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Anyone can look words up in a dictionary, and of course Webster 1913 is a great tool, but there is a new option that lets one use logic while figuring out how to spell words.

This works best where one has the options narrowed down pretty solidly to a few candidates.
Go to your favorite search engine (I prefer google) and enter each candidate into the search box on successive searches.  Don't bother looking at the links returned, just note how many items there are for each candidate. One of them, the correct one, will have a number of results at least an order of magnitude greater than the others.  That's the correct spelling.

For example, a search today, February 17, 2001, using Google returned:
corolary            239
corrolary         1,590
corollary       206,000
corrollary          984

Clearly corollary is the correct spelling.

This is a very quick method, especially given a fast connection, and one doesn't get bogged down reading definitions.  There is the temptation to scan the contents of websites containing the worst misspellings to deal with though...


July 2007:


To make things even easier, Google now offers suggestions when it seems one might have misspelled a word, i.e. "Did you mean _________?"

Combine this with a browser that has a text-box up by the address bar that's linked to a search engine and you truly have one stop shopping.


Of course, since you're obviously online to do this, you could just go to a site like Merriam-Webster Online (http://www.m-w.com/) and look up your word in the dictionary, if you don't have one on the shelf.

But it's always interesting to see a tool used outside of it's intended purpose.

It's actually more linguistically correct to use actual usage as the measure of correctness in language related issues, so this idea makes perfect sense to scientists.

I also use it to decide grammatical issues, but since they usually involve multiword constructs it's generally much harder to find adequate queries and once you have posed a query, to sift out the relevant results. But I highly recommend it - it often clears up some widespread misconceptions on how language is used in the wild.

This is a cool idea and one I've personally used for some time. Google is groovy, but for this trick, Altavista is much better:
Altavista allows you to enter more than one search term at a time and at the bottom of the page, returns the number of hits for each one. With Google, you have to look up each spelling seperately and note down the numbers. Example:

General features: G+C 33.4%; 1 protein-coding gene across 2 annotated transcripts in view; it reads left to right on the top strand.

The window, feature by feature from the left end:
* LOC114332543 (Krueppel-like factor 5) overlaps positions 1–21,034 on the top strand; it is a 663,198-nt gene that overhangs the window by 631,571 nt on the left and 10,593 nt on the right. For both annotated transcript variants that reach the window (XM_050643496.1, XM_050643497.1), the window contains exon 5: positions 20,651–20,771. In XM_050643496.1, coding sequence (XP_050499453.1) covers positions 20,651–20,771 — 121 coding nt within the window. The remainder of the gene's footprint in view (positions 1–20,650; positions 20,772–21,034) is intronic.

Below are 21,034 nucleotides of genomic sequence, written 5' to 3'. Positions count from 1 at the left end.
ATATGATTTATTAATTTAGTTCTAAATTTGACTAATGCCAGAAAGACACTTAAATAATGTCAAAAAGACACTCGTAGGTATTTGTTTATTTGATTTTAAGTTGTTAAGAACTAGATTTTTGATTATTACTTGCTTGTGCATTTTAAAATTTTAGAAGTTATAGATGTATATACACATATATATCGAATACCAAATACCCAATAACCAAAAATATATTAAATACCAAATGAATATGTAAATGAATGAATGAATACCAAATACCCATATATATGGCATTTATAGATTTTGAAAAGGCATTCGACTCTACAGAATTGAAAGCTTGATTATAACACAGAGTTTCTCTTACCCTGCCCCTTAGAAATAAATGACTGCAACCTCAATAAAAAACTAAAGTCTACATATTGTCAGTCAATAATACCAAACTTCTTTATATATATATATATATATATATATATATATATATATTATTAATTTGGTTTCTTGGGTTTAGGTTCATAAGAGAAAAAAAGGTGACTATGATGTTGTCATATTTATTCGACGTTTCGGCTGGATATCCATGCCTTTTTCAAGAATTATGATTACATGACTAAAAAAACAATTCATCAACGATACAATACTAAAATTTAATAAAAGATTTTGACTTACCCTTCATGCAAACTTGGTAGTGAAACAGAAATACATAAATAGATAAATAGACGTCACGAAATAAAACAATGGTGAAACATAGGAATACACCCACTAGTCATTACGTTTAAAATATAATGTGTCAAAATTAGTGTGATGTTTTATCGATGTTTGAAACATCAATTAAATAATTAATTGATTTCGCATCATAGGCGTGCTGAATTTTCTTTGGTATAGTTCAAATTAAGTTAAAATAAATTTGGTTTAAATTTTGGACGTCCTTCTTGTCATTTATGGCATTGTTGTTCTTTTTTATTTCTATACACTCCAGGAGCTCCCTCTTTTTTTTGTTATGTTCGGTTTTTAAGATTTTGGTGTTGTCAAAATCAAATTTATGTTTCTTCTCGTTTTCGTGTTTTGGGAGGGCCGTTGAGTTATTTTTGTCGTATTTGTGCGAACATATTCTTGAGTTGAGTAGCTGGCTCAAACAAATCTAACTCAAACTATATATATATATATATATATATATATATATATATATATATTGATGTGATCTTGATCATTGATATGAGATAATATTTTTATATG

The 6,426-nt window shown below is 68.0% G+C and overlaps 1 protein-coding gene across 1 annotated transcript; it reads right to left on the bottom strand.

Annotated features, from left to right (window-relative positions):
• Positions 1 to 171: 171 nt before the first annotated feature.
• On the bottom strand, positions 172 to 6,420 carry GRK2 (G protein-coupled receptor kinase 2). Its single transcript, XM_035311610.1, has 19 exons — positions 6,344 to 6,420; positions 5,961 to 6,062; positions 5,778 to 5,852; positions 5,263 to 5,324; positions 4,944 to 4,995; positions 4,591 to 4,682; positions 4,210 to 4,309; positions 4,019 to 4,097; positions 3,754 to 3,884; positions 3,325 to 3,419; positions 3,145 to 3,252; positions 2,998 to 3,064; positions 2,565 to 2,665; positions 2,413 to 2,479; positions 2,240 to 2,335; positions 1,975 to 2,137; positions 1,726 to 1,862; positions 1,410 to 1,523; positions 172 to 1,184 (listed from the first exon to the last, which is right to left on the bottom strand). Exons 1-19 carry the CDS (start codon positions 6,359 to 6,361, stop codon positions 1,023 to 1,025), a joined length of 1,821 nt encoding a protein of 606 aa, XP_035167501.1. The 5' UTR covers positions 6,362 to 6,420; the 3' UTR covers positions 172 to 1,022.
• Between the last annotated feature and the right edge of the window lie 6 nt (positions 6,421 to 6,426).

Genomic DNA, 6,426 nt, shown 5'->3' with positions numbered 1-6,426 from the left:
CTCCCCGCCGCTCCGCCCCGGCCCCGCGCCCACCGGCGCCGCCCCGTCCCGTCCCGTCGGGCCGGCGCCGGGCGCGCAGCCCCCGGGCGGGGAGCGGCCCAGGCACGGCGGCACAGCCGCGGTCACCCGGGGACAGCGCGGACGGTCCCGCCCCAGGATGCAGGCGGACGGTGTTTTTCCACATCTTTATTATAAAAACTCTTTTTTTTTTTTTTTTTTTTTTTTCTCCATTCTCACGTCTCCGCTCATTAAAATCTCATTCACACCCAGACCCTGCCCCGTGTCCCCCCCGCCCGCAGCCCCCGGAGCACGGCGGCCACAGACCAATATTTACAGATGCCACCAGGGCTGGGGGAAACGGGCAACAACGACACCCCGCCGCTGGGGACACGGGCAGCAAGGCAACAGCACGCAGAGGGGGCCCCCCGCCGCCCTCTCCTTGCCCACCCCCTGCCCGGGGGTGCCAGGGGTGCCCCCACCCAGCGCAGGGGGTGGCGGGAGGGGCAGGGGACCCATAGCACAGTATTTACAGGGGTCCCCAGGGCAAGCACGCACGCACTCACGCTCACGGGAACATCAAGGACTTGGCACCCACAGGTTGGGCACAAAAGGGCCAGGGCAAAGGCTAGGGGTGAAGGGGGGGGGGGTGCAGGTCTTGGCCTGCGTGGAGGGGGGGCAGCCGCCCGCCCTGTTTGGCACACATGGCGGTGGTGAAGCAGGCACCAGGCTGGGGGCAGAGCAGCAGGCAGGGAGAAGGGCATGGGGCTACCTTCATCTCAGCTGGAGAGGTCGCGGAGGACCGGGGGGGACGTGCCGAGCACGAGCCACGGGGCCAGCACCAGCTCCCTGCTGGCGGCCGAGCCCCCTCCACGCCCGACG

The number of words that match your search terms:
corolary 143 • corrollary 528 • corrolary 740 • corollary 78375

Merriam-Webster is fine if you're only interested in American spelling of English words.
Word processors are great if you have the money and they support your chosen languages.
Search engines allow you to look up neologisms, trademarked words, phrases, foreign words, quotes, and names of famous people. (Sadly, hyphenation can't be checked yet)...

The number of words that match your search terms:
jack lemon 935 • jack lemmon 32821

The number of words that match your search terms:
seig hiel 14 • sieg hiel 41 • seig heil 674 • sieg heil 8665

The number of words that match your search terms:
nürnburg 709 • nuremburg 19721 • nuremberg 259484 • nürnberg 1245022

The number of words that match your search terms:
kabballah 994 • qaballah 1333 • caballa 4512 • qabala 5673 •
qaballa 15694 • kabala 17434 • qabalah 19718 • kaballah 20226 •
kabbala 31476 • cabala 32975 • kabbalah 92863 • kabalah 209304
In my experience, when I Google search for corolary, it asks me the following:

Searched the web for corolary . 
Did you mean: corollary
The word corollary links to a search for said word. In those search results, google returns:
Searched the web for corollary .
-- and the word corollary itself is a link to the Merriam-Webster dictionary entry for that word. Thus, I don't have to search for multiple spellings to find out which is the correct one, I only need do one search. Google speaks typo.

A bit convoluted to explain, but do it yourself, you'll see what i mean.

Search engines are nice, but if you're off-line (or in need of real spell-checking) you can always start up your favorite word processor (such as Microsoft Word), and type whatever word it is you want checked. If it's a decent piece of software, it'll have a built-in spell checker.

Of course, it won't show you any of the wrong ways to spell the word (like Altavista or Google will) but it (in this case, Word) will do grammar checking as well, plus Japanese consistency checking, which comes in handy at times (for me anyway).

Also, it (the spell checker) will distinguish between different languages, as well as US English and UK English, unlike the search engine, which will consider either spelling correct. Not all people bother with trying to avoid mixing US and UK English, though.

It should be noted that while Word (the word processor I used in the example above) is according to some people a piece of bloatware, starting it up is actually faster on my system than opening Internet Explorer and clicking the link to Google, and then waiting a split second for Google to load.

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